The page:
format quick fs=ntfs label="Windows RE Tools"

assign letter="T"

set id="de94bba4-06d1-4d40-a16a-bfd50179d6ac"

gpt attributes=0x8000000000000001

That is fourteen (14) zeroes.

create partition efi size=260

The original guide sets the size to ‘100’ here, and includes a note that newer drives will need to set it to ‘260’, thus it is set to ‘260’.

format quick fs=fat32 label="System"

assign letter="S"

create partition msr size=128

create partition primary size=225000

This is the actual value for the end size of your Windows install. The output for ‘list disk’ for me, gave a size in gb in the 230s, so given the size of the other partitions, I decided ~225gb would be safe. It does leaves some space on the table, and someone who’s more properly motivated could easily fine tune this.

This is also the value to change for people trying it on the 1tb.

format quick fs=fat32 label="System"

assign letter="W"

create partition primary size=4096

format quick fs=ntfs label="Recovery Image"

assign letter="R"

set id="de94bba4-06d1-4d40-a16a-bfd50179d6ac"

gpt attributes=0x8000000000000001

That is, once again, fourteen (14) zeroes.

list volume

This will present you with a list of your newly created partitions, including their letter assignments. Make note of the letter assignment of the USB stick you’ve been using for the install. For me, this was D: . You can run diskpart and ‘list volume’ again whenever you need to to double check.


This exits diskpart, but you still need the command prompt. If you closed it, open it again with SHIFT+F10

Enter the correct letter for your USB stick.


D: is the example from my own install.


copy C:\sources\install.esd R:\RecoveryImage\install.esd

The original guide points towards ‘install.wim’, which will result in a file not found error. The guide can be completed by substituting ‘.esd’ for ‘.wim’ at the relevant steps.

cd X:\Windows\System32

dism /Apply-Image /ImageFile:R:\RecoveryImage\install.esd /Index:1 /ApplyDir:W:\

This is the meat and potatoes of the process, flashing the Windows images over to the drive.

md T:\Recovery\WindowsRE

copy W:\Windows\System32\Recovery\winre.wim T:\Recovery\WindowsRE\winre.wim

Here, using the ‘.wim’ extensions worked for me, but a baseline troubleshooting tip for this section could be to swap out instances ‘.wim’ and ‘.esd’ and I will edit and update if I missed anything in my notes.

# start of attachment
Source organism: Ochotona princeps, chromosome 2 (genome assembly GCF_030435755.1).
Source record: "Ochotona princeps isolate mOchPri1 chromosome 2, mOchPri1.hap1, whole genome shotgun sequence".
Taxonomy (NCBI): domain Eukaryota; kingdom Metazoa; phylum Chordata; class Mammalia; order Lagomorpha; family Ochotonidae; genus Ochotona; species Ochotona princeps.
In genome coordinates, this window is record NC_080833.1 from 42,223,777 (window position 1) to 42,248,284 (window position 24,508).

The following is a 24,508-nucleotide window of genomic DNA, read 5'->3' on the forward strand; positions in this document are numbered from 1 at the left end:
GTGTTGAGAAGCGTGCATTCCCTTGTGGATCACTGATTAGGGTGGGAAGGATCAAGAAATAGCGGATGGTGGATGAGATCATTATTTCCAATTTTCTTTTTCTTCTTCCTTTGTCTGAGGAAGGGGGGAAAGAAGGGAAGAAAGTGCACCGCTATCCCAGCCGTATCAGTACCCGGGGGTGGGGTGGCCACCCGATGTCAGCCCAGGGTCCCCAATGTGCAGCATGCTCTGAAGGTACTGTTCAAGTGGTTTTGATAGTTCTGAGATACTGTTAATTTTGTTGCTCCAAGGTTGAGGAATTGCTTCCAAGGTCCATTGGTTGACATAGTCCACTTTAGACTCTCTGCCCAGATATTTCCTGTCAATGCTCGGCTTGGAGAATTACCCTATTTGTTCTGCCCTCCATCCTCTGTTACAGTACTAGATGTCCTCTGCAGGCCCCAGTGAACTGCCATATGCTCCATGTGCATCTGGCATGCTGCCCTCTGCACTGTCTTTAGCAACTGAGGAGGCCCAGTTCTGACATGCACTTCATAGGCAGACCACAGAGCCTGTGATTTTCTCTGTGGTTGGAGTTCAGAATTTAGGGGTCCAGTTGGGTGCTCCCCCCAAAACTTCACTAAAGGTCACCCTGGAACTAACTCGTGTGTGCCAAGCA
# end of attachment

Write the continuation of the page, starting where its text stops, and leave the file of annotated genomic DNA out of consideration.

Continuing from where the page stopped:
bcdboot W:\Windows /s S: /f UEFI

W:\Windows\System32\reagentc /setosimage /path R:\RecoveryImage /target W:\Windows /index 1

W:\Windows\System32\reagentc /setreimage /path T:\Recovery\WindowsRE /target W:\Windows

From here, exit the command prompt, exit the Windows installer, and when your machine reboots, press F2 to enter the bios, navigate to the Boot tab, then under the ‘EFI Boot Order’ option make sure that ‘Windows Boot Manager’ is the first entry, again using F5 and F6 as necessary to adjust.

Press F10 to save and exit.

Your laptop should now boot into the Windows first boot sequence, running entirely from your expansion storage card.

You can let the Framework guide on installing Windows 10 take over from here once again to install the necessary drivers to get the machine fully up and running. I had to connect to an Ethernet dongle to download the drivers bundle, but after that all of the hardware was detected as a native installation.

Caveat Six: Haven’t tried Windows 11 and don’t plan on it until the Windows updating tool gives the go ahead. I leave it for braver souls to try.

Caveat Seven: The user @lightrush here on the Community Forums from their own experience has a hypothesis that one or more of the recovery partitions may be unnecessary, which would make this process even simpler. Once again, I leave it for braver souls to try.

And there it is. You should now have a full, non-restricted, fully portable, install of Windows on of your expansion cards.

Afterwards, I was able to go into the BIOS, set the boot order to have my Fedora 35 install be the first entry, and I booted back into my fully encrypted main OS drive as though I had never left.

I hope this proves useful and possibly even a fun little project for people to do with their Frameworks.

(This was also posted to Framework subreddit)


Good man.

You can replace “Expansion Card” with “USB drive” since the Storage Expansion Card is actually connected via USB, not Thunderbolt. In fact I’ve done this install on a USB SSD too.


This is a nicely written guide. Thank you for the work you put into sharing your research into it.

I first tried with the windows installation media on a cheap 16 Gig USB stick and the system wouldn’t boot from it. I then tried with a different USB stick and I was able to proceed with booting into it and starting the installation process as documented. I mention this just to help others who might encounter that problem.

I have a 1tb storage expansion card, and I experimented and found a value (something around 850000 – I don’t remember exactly) that would use most of the remainder of the storage expansion card’s capacity, but it responded with an error message. I then tried with the value given for the 250 gb card so that I would be following the guide to the letter, and I got the same error message. It looked like this: